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Workout Wednesday: A different way to get run hill training

Add some hills into your easy run to prepare for race day

Photo by: Kevin Mackinnon

So you signed up for a race that you know is going to have a few climbs, and you’ve been dutifully completing your hill repeats week after week in preparation. Race day arrives, and despite your best efforts to be ready, you struggle to make it through the challenging course. What gives? Hill repeats provide a lot of benefits, but if all of your other runs and workouts are done on flat ground, you may not be adequately preparing for a race situation. By incorporating hills into longer, sustained efforts, you’ll be prepared mentally and physically to handle a more technical, hilly course.

endurance sportsPhoto: Getty Images

Hill repeats vs. hilly runs

This doesn’t mean you shouldn’t do hill repeats at all. Shorter, harder sprints on hills can help you get stronger and more powerful while also improving your running form, which will ultimately make you faster, even when running on flat ground. The only problem with hill repeats is that most of us tend to stop as soon as we get to the top. This doesn’t quite match with a race situation when you have to crest the hill and then keep running, which is why some runners struggle to translate their hill training into results.

Related: What’s your hill

Luckily, there is an easy way to overcome this by doing some of your easy runs on a route that features some hills. This will help you to get used to the mental and physical challenge of tackling hills in the middle of a run, and teach you how to pace yourself properly over the course of the run in order to account for the increased effort required to get up a hill. It’s also excellent practice for running through a hill instead of stopping when you get to the top.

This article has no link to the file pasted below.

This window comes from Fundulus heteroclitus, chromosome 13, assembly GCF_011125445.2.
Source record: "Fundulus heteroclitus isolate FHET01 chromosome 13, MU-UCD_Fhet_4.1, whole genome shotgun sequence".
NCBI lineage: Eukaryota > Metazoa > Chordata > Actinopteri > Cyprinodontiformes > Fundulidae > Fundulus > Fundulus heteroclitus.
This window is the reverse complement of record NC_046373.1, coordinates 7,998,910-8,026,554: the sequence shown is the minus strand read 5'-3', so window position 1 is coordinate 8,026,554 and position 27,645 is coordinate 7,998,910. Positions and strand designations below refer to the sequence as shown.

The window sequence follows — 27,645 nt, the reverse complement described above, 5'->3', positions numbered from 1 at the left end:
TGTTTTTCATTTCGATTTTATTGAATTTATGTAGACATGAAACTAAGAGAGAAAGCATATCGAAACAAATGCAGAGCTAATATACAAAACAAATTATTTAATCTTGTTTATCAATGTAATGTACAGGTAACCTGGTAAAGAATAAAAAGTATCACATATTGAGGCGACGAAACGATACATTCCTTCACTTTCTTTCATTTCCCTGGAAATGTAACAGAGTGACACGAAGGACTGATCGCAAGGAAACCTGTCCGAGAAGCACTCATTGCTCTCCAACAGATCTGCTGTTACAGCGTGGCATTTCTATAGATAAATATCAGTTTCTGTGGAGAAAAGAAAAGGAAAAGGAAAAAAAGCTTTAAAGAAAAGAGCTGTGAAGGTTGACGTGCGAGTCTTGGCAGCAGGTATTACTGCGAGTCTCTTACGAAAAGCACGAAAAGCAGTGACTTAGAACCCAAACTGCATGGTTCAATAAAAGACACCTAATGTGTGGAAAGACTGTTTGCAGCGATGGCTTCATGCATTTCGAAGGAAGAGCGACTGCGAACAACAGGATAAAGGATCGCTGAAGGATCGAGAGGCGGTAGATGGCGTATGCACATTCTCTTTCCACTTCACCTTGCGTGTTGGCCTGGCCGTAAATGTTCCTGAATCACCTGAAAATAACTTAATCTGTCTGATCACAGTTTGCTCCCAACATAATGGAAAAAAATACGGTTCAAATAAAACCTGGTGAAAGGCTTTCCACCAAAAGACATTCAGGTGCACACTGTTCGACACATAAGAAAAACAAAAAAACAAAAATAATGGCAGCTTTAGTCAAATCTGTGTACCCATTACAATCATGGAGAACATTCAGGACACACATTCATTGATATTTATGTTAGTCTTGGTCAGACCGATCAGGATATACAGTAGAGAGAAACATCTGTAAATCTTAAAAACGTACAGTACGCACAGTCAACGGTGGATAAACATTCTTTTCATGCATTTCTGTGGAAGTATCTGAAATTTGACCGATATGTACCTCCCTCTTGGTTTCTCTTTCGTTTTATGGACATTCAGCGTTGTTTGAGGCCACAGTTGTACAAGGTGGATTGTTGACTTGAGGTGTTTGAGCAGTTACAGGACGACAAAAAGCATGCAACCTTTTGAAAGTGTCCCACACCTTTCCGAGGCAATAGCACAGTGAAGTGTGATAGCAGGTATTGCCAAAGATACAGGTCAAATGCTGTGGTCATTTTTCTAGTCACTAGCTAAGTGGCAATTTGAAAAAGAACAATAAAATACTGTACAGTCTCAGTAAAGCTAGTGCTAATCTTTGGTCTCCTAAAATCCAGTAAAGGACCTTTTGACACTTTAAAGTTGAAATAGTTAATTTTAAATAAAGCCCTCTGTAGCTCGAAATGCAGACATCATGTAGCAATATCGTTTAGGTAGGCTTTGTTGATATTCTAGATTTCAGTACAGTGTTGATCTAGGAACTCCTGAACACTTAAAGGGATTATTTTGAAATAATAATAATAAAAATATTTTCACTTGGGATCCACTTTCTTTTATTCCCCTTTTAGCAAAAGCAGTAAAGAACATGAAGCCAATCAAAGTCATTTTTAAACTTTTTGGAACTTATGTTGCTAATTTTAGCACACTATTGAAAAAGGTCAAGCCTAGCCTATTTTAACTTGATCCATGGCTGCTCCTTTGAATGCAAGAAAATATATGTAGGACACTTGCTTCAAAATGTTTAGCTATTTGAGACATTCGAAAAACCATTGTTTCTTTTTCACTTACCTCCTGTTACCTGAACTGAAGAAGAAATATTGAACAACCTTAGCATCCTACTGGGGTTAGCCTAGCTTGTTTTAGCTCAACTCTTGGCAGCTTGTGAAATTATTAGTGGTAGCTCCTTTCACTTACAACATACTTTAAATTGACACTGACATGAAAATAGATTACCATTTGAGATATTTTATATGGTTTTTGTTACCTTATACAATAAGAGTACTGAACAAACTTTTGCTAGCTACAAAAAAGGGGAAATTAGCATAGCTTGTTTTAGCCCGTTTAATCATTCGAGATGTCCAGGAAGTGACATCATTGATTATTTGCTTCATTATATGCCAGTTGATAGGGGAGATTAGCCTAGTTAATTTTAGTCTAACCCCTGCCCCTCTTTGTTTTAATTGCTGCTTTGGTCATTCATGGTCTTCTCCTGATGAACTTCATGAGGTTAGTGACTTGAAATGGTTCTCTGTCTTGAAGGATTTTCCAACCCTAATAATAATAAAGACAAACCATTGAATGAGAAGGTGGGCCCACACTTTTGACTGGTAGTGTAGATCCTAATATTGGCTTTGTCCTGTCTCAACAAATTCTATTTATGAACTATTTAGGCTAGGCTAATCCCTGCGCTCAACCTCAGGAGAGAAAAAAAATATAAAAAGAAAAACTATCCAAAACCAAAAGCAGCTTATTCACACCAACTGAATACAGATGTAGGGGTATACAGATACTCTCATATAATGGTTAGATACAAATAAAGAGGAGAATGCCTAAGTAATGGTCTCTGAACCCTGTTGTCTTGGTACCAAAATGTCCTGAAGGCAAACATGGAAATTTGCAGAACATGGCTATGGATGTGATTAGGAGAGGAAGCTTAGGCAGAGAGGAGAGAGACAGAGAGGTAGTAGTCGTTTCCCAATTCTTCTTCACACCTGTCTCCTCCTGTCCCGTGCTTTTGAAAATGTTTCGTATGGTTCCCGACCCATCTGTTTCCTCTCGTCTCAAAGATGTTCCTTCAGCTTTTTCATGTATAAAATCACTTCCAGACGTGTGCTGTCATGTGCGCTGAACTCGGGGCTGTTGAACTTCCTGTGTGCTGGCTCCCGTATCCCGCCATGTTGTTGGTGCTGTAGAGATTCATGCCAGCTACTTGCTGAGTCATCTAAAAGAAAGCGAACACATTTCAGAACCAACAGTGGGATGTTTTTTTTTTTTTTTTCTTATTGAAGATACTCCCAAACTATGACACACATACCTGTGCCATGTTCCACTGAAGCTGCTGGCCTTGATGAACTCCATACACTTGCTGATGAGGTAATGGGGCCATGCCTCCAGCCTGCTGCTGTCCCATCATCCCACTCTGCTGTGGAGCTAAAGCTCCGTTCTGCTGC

Unlike hill repeats when you’re focused on running fast, when you get to a hill in the middle of your run you should instead focus on maintaining a steady effort. Your pace will slow down, but that is to be expected, and you’ll gain back that time on the downhill. Many runners also make the mistake of slowing down when they get to the top of a hill, so as the ground begins to level off again, do your best to maintain a steady effort here, too.

Related: Hill repeats on the bike

Photo: Getty Images

What if I live in a flat area?

If you live in a relatively flat area that doesn’t offer a lot of options for a hilly running route, there are still ways you can train hills to better prepare you for race day. One of these ways is to extend the length of your hill repeats to include a stretch at the top of the hill, so instead of stopping as soon as you get to the top, continue running for another 20 or 30 metres on flat ground. This will teach you how to run through hills and how to control your heart rate at the top of a hill while you’re still running.

Another alternative way to train hills is to tack on some intervals or tempo work at the end of your hill repeats. For example, do six to eight hill repeats followed by 10 to 15 minutes of running on flat ground at race pace. This will help you practice running fast even after your legs are tired from tackling hills.

Hill running is challenging, but just like with anything, the more you practice them the better you’ll get. By incorporating hills into your easy runs, you’ll get used to dealing with undulating terrain, and be more mentally equipped to handle a hilly course on race day.